Character interactions
The Jumping Man is quite enthusiastically in his own world; while he doesn’t interact with any of them, he appears onscreen alongside the convenience store gang (the woodsmen, the electrician, the Tremonds, the Man From Another Place, and BOB).

List of episodes: Twin Peaks: Fire Walk With Me (feature film) • Twin Peaks: The Missing Pieces (collection of deleted scenes from the film)

Statistics
*Screentime: about a minute
*Scenes/episodes: one scene in Fire Walk With Me/The Missing Pieces
*Only location: room above the convenience store

The Electrician and the Woodsmen

The dynamic power of electrical currents and the sturdiness of wood are represented by an Electrician and two Woodsmen (who work with electricity themselves).

Description
Three men sit near the back of the lineup in the room above the convenience store. They appear mostly as still, silent observers – aside from some up-and-down motions with their hands, the two woodsmen only move to fiddle with the electrical switches nearby, and only the electrician speaks (“Electricity!” and “Animal life!”).

Context
Although ostensibly the most normal spirits (compared to the other presences in the room), they are some ways the oddest additions to this scene. Along with the Jumping Man, they form the half of these characters whom we have never seen before – and whom we will never see again. Even more strangely, these are not simply anonymous actors offered a day job (one actor was famous enough to receive alphabetical listing in the opening credits, on par with actors who are onscreen for the majority of the movie!).

Reflections
The most notable speculation about these characters involves one of them – probably the black-bearded fellow – being the husband of the Log Lady, who was consumed by a forest fire and has perhaps had his soul trapped in wood like Josie (hence the Log Lady’s log, though Catherine Coulson herself has frowned on this theory). I’m not sure I go for that either – I prefer the idea of these characters being spirits who take on a human appearance rather than humans transported to a spiritual realm. That said, the woodsmen and the electrician seem to best represent the conduits between these two worlds: wood and electricity.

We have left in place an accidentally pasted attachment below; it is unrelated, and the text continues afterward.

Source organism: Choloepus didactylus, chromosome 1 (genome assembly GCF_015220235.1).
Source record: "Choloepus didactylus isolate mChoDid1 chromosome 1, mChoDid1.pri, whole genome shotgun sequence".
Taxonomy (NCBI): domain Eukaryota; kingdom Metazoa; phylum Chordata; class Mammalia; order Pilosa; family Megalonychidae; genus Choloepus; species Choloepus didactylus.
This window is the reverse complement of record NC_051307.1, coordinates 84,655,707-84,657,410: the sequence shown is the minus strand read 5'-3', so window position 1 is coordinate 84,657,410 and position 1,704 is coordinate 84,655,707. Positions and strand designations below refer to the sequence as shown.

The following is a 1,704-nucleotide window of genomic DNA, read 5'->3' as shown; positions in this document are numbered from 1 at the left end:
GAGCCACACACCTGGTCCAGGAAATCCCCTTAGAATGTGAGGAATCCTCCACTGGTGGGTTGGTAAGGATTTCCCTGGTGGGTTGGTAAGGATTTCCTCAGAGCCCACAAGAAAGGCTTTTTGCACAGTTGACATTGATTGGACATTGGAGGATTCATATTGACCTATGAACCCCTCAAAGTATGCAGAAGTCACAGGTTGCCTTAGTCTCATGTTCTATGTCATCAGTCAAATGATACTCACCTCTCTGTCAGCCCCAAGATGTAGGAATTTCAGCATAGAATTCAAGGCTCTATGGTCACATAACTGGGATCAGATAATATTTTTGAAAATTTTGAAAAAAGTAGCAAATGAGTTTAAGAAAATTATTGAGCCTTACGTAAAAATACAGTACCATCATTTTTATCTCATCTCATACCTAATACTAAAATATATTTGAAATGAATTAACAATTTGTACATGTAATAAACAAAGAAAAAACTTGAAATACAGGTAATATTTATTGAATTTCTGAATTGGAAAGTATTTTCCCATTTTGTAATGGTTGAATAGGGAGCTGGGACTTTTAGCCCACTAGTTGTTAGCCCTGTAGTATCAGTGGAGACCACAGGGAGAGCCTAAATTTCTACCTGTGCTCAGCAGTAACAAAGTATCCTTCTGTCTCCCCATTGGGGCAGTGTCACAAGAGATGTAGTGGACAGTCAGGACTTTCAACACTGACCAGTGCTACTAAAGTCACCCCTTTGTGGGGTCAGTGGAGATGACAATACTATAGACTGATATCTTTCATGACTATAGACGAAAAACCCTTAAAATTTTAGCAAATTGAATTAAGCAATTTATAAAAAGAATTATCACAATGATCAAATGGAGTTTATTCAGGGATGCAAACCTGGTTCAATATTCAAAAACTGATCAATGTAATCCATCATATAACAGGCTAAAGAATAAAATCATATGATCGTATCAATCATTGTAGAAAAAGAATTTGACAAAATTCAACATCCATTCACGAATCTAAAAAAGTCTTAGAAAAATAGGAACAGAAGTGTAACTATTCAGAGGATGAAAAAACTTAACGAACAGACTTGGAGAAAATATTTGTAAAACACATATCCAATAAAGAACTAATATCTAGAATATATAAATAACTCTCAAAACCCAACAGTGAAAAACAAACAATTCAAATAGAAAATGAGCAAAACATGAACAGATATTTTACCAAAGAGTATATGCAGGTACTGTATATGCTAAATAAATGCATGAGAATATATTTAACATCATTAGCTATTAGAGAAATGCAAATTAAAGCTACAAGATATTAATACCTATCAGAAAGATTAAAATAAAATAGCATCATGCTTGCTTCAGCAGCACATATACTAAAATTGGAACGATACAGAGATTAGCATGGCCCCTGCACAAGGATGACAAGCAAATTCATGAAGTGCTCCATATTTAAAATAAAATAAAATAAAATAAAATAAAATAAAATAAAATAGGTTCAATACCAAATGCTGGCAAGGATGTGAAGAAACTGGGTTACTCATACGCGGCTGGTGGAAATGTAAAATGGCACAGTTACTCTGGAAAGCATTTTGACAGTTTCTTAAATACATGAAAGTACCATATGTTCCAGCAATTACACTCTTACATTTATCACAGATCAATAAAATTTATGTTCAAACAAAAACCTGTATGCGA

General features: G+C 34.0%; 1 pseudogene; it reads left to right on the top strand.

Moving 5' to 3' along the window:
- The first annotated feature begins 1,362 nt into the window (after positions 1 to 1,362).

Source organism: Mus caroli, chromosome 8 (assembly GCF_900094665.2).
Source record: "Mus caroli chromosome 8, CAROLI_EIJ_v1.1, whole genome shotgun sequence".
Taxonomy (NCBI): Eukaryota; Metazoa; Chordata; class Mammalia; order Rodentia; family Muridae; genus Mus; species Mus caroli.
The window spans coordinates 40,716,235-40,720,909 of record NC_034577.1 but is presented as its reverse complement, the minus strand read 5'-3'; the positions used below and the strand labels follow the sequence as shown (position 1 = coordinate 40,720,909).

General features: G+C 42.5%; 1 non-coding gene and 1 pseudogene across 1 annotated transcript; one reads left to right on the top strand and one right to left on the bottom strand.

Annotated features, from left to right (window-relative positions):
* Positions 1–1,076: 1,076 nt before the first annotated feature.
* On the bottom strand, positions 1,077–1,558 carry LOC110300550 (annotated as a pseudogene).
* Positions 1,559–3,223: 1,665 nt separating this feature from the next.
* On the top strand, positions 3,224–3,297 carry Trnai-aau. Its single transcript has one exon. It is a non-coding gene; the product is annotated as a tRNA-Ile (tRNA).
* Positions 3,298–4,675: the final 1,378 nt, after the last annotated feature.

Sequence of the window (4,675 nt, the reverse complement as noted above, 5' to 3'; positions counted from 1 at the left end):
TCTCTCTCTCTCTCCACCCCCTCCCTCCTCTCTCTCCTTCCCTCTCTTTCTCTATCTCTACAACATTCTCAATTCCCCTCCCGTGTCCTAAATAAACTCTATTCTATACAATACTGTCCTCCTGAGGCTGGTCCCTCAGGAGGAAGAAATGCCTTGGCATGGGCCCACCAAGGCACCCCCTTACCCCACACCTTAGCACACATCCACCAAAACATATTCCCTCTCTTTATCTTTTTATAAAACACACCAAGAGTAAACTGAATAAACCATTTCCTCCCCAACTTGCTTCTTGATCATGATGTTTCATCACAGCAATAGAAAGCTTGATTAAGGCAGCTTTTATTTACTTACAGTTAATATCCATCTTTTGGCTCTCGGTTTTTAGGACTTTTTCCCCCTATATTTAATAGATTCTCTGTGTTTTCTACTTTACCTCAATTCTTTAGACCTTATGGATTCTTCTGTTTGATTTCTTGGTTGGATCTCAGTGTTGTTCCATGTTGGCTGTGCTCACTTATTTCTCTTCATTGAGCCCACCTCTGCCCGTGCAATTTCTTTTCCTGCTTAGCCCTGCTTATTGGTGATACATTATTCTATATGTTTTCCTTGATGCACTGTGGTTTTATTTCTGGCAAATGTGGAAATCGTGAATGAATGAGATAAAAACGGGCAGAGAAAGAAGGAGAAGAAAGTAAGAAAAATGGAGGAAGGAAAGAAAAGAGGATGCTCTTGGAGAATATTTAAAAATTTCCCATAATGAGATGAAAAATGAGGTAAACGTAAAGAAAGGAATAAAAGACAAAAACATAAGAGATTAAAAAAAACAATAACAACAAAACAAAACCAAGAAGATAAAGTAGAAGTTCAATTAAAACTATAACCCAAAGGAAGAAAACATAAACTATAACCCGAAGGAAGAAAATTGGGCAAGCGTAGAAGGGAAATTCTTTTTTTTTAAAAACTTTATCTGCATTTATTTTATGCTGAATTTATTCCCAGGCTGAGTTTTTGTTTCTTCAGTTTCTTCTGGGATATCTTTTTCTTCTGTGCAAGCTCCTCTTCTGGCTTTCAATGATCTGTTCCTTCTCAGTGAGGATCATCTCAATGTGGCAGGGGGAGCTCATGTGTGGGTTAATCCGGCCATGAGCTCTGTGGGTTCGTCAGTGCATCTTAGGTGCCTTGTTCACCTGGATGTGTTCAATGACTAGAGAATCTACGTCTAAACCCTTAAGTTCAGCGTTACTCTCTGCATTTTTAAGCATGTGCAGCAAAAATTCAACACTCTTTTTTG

Character interactions
Though they appear alongside the various spirits in the convenience store (the Man From Another Place, BOB, the Jumping Man, and the Tremonds), the electrician and woodsmen don’t actually interact with any of them.

List of episodes: Twin Peaks: Fire Walk With Me (feature film) • Twin Peaks: The Missing Pieces (collection of deleted scenes from the film)

Statistics
*Screentime: about a minute
*Scenes/episodes: one scene in Fire Walk With Me/The Missing Pieces
*Only location: room above the convenience store

The Lodge Singer

The Lodge Singer kicks off the ultimate show as the Black Lodge provides the stage for one of the most unusual lounge acts of all time.

Description
When Agent Cooper enters the Black Lodg, this distinctive performer is waiting for him, wailing in a crystalline countertenor voice: “Under the sycamore trees/And I’ll see you in the trees/And I’ll see you/And you’ll see me/And I’ll see you in the branches that blow/In the breeze/I’ll see you in the trees…”

Context
The Lodge Singer is the first spirit in this lineup to appear on the series itself, not just the film. He also may be the only character in all of Twin Peaks to be playing himself – Little Jimmy Scott has such a distinctive voice and presence that it’s hard to imagine this being anyone other than the legendary jazz singer transplanted into another realm. Lynch was inspired to include Little Jimmy when he witnessed the recording of a 1991 album – but the song has deeper roots in the Lynchverse. A draft of Lynch’s legendary unproduced screenplay Ronnie Rocket (which was supposed to star Michael J. Anderson, a.k.a. the Little Man), from the early eighties, closes with one character speaking the lyrics of "Sycamore Trees" to another.

Reflections